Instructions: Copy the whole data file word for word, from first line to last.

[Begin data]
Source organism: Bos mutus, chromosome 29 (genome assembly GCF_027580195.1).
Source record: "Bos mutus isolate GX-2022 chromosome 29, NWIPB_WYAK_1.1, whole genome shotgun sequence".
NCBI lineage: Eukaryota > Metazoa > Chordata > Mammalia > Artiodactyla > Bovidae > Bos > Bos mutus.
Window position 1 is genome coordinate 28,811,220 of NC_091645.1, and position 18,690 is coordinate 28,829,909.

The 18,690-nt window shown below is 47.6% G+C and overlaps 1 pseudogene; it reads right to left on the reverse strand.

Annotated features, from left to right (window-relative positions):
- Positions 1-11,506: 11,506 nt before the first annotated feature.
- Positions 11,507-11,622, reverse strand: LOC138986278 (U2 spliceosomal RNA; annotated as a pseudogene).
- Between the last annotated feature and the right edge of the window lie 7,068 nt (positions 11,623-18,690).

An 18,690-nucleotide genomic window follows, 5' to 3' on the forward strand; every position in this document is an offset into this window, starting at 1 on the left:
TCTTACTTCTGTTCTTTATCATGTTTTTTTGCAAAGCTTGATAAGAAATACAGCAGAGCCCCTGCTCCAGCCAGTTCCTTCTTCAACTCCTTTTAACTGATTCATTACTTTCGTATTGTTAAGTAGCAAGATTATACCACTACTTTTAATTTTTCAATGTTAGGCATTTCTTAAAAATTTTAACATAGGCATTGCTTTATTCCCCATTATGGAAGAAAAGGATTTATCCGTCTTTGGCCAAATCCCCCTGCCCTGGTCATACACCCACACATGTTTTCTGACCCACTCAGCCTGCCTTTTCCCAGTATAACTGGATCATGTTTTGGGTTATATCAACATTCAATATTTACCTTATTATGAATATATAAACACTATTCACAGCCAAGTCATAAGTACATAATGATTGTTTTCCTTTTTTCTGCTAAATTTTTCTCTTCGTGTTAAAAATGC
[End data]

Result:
Source organism: Bos mutus, chromosome 29 (genome assembly GCF_027580195.1).
Source record: "Bos mutus isolate GX-2022 chromosome 29, NWIPB_WYAK_1.1, whole genome shotgun sequence".
NCBI lineage: Eukaryota > Metazoa > Chordata > Mammalia > Artiodactyla > Bovidae > Bos > Bos mutus.
Window position 1 is genome coordinate 28,811,220 of NC_091645.1, and position 18,690 is coordinate 28,829,909.

The 18,690-nt window shown below is 47.6% G+C and overlaps 1 pseudogene; it reads right to left on the reverse strand.

Annotated features, from left to right (window-relative positions):
- Positions 1-11,506: 11,506 nt before the first annotated feature.
- Positions 11,507-11,622, reverse strand: LOC138986278 (U2 spliceosomal RNA; annotated as a pseudogene).
- Between the last annotated feature and the right edge of the window lie 7,068 nt (positions 11,623-18,690).

An 18,690-nucleotide genomic window follows, 5' to 3' on the forward strand; every position in this document is an offset into this window, starting at 1 on the left:
TCTTACTTCTGTTCTTTATCATGTTTTTTTGCAAAGCTTGATAAGAAATACAGCAGAGCCCCTGCTCCAGCCAGTTCCTTCTTCAACTCCTTTTAACTGATTCATTACTTTCGTATTGTTAAGTAGCAAGATTATACCACTACTTTTAATTTTTCAATGTTAGGCATTTCTTAAAAATTTTAACATAGGCATTGCTTTATTCCCCATTATGGAAGAAAAGGATTTATCCGTCTTTGGCCAAATCCCCCTGCCCTGGTCATACACCCACACATGTTTTCTGACCCACTCAGCCTGCCTTTTCCCAGTATAACTGGATCATGTTTTGGGTTATATCAACATTCAATATTTACCTTATTATGAATATATAAACACTATTCACAGCCAAGTCATAAGTACATAATGATTGTTTTCCTTTTTTCTGCTAAATTTTTCTCTTCGTGTTAAAAATGC